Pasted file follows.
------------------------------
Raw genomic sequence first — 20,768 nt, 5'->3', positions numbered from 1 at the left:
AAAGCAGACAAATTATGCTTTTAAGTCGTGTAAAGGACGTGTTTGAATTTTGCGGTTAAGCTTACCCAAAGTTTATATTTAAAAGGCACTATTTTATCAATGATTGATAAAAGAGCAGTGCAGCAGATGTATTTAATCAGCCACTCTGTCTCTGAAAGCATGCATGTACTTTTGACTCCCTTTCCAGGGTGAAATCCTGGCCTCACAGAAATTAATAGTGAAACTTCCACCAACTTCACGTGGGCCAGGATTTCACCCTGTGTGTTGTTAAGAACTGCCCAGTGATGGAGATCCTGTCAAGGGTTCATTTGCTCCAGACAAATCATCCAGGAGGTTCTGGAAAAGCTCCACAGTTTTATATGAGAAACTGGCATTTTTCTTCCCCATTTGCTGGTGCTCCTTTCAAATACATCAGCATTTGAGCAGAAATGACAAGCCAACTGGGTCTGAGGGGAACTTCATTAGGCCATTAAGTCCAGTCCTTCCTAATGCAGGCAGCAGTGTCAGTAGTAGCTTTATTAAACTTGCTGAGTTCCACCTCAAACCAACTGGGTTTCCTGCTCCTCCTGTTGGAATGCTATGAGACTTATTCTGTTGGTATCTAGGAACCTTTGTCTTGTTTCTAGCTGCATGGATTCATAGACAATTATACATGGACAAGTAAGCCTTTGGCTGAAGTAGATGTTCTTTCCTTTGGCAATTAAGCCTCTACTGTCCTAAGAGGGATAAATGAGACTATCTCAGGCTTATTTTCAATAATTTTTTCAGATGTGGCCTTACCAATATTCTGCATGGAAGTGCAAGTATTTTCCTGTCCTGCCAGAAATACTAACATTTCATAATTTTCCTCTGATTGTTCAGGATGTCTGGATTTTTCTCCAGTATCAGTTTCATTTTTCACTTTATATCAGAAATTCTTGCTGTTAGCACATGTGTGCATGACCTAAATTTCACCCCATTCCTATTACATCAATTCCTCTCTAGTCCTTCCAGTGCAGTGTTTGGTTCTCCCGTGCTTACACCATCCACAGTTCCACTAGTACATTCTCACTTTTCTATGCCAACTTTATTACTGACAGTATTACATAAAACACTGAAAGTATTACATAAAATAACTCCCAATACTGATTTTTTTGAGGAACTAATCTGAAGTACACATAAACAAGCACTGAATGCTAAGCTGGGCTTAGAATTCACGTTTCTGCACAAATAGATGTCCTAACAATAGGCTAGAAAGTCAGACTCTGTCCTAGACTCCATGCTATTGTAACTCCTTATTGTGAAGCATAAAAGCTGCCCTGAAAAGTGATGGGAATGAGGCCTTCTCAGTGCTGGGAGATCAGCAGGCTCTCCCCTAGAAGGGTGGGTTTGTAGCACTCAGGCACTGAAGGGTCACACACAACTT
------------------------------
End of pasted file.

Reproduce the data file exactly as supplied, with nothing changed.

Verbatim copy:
Raw genomic sequence first — 20,768 nt, 5'->3', positions numbered from 1 at the left:
AAAGCAGACAAATTATGCTTTTAAGTCGTGTAAAGGACGTGTTTGAATTTTGCGGTTAAGCTTACCCAAAGTTTATATTTAAAAGGCACTATTTTATCAATGATTGATAAAAGAGCAGTGCAGCAGATGTATTTAATCAGCCACTCTGTCTCTGAAAGCATGCATGTACTTTTGACTCCCTTTCCAGGGTGAAATCCTGGCCTCACAGAAATTAATAGTGAAACTTCCACCAACTTCACGTGGGCCAGGATTTCACCCTGTGTGTTGTTAAGAACTGCCCAGTGATGGAGATCCTGTCAAGGGTTCATTTGCTCCAGACAAATCATCCAGGAGGTTCTGGAAAAGCTCCACAGTTTTATATGAGAAACTGGCATTTTTCTTCCCCATTTGCTGGTGCTCCTTTCAAATACATCAGCATTTGAGCAGAAATGACAAGCCAACTGGGTCTGAGGGGAACTTCATTAGGCCATTAAGTCCAGTCCTTCCTAATGCAGGCAGCAGTGTCAGTAGTAGCTTTATTAAACTTGCTGAGTTCCACCTCAAACCAACTGGGTTTCCTGCTCCTCCTGTTGGAATGCTATGAGACTTATTCTGTTGGTATCTAGGAACCTTTGTCTTGTTTCTAGCTGCATGGATTCATAGACAATTATACATGGACAAGTAAGCCTTTGGCTGAAGTAGATGTTCTTTCCTTTGGCAATTAAGCCTCTACTGTCCTAAGAGGGATAAATGAGACTATCTCAGGCTTATTTTCAATAATTTTTTCAGATGTGGCCTTACCAATATTCTGCATGGAAGTGCAAGTATTTTCCTGTCCTGCCAGAAATACTAACATTTCATAATTTTCCTCTGATTGTTCAGGATGTCTGGATTTTTCTCCAGTATCAGTTTCATTTTTCACTTTATATCAGAAATTCTTGCTGTTAGCACATGTGTGCATGACCTAAATTTCACCCCATTCCTATTACATCAATTCCTCTCTAGTCCTTCCAGTGCAGTGTTTGGTTCTCCCGTGCTTACACCATCCACAGTTCCACTAGTACATTCTCACTTTTCTATGCCAACTTTATTACTGACAGTATTACATAAAACACTGAAAGTATTACATAAAATAACTCCCAATACTGATTTTTTTGAGGAACTAATCTGAAGTACACATAAACAAGCACTGAATGCTAAGCTGGGCTTAGAATTCACGTTTCTGCACAAATAGATGTCCTAACAATAGGCTAGAAAGTCAGACTCTGTCCTAGACTCCATGCTATTGTAACTCCTTATTGTGAAGCATAAAAGCTGCCCTGAAAAGTGATGGGAATGAGGCCTTCTCAGTGCTGGGAGATCAGCAGGCTCTCCCCTAGAAGGGTGGGTTTGTAGCACTCAGGCACTGAAGGGTCACACACAACTT